D.C. Personnel Director George Harrod said yesterday that mayoral assistant Joseph P. Yeldell, who has requested annual leave status to help prepare his defense of conspiracy and bribery charges, has accumulated 660 hours of annual leave time.
Harrod said the total - which amounts to more than 16 weeks - stems from a combination of "carry-over" and other unused leave time amassed by Yeldell over the last several years.
Yeldell, then a general assistant to Mayor Walter E. Washington, was indicted last Thursday in U.S. District Court along with parking magnate Dominic F. Antonell jr. on charges of conspiracy and bribery in an elleged city leasing scheme.
The mayor immediately placed Yeldell on administrative leave with pay. Several attorneys familiar with personnel procedures questioned whether Yeldell could remain in that status for more than five days, however. On Saturday, Yeldell formally asked the mayor to shift him to annual leave status although he did not suggest in his letter to the mayor that the requested shift was due to the possible time limit on administrative leave.
At the time Sam Eastman, spokesman for the mayor, said Yeldell told him he had about 700 hours of accumulated annual leave.
Personnel Director Harrod said yesterday the exact amount was 660 hours broken down this way:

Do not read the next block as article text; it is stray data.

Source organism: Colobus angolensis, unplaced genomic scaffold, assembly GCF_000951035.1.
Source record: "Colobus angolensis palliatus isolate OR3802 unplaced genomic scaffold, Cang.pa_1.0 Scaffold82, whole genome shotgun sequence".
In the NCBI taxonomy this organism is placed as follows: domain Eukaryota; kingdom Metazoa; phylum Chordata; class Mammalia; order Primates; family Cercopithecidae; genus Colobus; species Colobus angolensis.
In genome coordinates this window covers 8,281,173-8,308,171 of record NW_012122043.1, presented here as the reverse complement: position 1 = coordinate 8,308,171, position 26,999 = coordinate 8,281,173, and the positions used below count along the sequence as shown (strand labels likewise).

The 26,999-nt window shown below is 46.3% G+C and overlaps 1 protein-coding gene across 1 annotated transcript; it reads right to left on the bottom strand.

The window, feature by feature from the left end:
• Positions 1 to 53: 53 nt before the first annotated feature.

240 hours of "carry-over" leave time, the maximum permitted under federal and local regulations. A government employe who declines, on his own initiative to take all his entitled leave each year, may carry over a maximum of 240 hours of leave for use in future years.
218 hours of "restored leave" from the 1975-76 leave period, and another 160 hours of restored leave from 1977-78. Restored leave occurs, for example, after an employe is denied requested annual leave on the grounds that he is considered essential or indispensible in his work. He is permitted to gain back or "restore" that leave time within the next two years.
42 hours of normally accrued annual leave so far this year.
Harrod said yesterday that he was not certain whether Yeldell's restored leave was based on a finding of indispensibility. But other District Building officials said the mayor denied Yeldell annual leave both when Yeldell headed the department of Human Resources and more recently when he became general assistant to the mayor.
Neither Harrod, Eastman nor City Budget Director Comer Coppie said he had specific documentation of Yeldell's leave status immediately available. Coppie said Yeldell's request for 160 hours of restored leave in 1977-78 was still awaiting approval in his office.
Karen Benefield, administrative aide in Yeldell's office responsible for such matters, could not be reached late yesterday.
One source close to the mayor said Yeldell was not likely to request all 660 hours of annual leave at one time but to seek it in increments of perhaps two or three weeks at a time.